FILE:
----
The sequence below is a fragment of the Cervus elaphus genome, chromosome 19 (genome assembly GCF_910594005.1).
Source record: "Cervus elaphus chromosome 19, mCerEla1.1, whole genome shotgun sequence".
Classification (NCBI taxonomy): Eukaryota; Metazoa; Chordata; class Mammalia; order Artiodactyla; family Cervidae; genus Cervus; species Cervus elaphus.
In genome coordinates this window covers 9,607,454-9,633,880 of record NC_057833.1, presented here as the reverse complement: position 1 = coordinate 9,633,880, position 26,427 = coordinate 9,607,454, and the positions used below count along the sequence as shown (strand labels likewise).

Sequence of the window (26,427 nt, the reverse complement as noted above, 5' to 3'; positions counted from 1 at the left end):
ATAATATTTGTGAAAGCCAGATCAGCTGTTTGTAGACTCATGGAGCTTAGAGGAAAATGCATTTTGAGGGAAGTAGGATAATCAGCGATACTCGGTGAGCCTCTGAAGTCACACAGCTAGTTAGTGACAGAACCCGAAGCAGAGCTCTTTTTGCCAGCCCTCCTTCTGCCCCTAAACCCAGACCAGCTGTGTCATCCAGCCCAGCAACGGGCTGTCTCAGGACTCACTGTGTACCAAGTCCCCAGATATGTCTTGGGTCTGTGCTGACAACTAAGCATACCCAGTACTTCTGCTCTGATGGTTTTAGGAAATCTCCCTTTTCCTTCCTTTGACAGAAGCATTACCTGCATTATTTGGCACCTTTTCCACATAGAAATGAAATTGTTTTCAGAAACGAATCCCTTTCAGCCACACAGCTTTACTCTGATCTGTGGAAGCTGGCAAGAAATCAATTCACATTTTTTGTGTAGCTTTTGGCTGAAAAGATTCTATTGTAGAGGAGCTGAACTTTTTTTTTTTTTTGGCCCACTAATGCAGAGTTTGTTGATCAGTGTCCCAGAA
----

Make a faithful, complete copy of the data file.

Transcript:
The sequence below is a fragment of the Cervus elaphus genome, chromosome 19 (genome assembly GCF_910594005.1).
Source record: "Cervus elaphus chromosome 19, mCerEla1.1, whole genome shotgun sequence".
Classification (NCBI taxonomy): Eukaryota; Metazoa; Chordata; class Mammalia; order Artiodactyla; family Cervidae; genus Cervus; species Cervus elaphus.
In genome coordinates this window covers 9,607,454-9,633,880 of record NC_057833.1, presented here as the reverse complement: position 1 = coordinate 9,633,880, position 26,427 = coordinate 9,607,454, and the positions used below count along the sequence as shown (strand labels likewise).

Sequence of the window (26,427 nt, the reverse complement as noted above, 5' to 3'; positions counted from 1 at the left end):
ATAATATTTGTGAAAGCCAGATCAGCTGTTTGTAGACTCATGGAGCTTAGAGGAAAATGCATTTTGAGGGAAGTAGGATAATCAGCGATACTCGGTGAGCCTCTGAAGTCACACAGCTAGTTAGTGACAGAACCCGAAGCAGAGCTCTTTTTGCCAGCCCTCCTTCTGCCCCTAAACCCAGACCAGCTGTGTCATCCAGCCCAGCAACGGGCTGTCTCAGGACTCACTGTGTACCAAGTCCCCAGATATGTCTTGGGTCTGTGCTGACAACTAAGCATACCCAGTACTTCTGCTCTGATGGTTTTAGGAAATCTCCCTTTTCCTTCCTTTGACAGAAGCATTACCTGCATTATTTGGCACCTTTTCCACATAGAAATGAAATTGTTTTCAGAAACGAATCCCTTTCAGCCACACAGCTTTACTCTGATCTGTGGAAGCTGGCAAGAAATCAATTCACATTTTTTGTGTAGCTTTTGGCTGAAAAGATTCTATTGTAGAGGAGCTGAACTTTTTTTTTTTTTTGGCCCACTAATGCAGAGTTTGTTGATCAGTGTCCCAGAA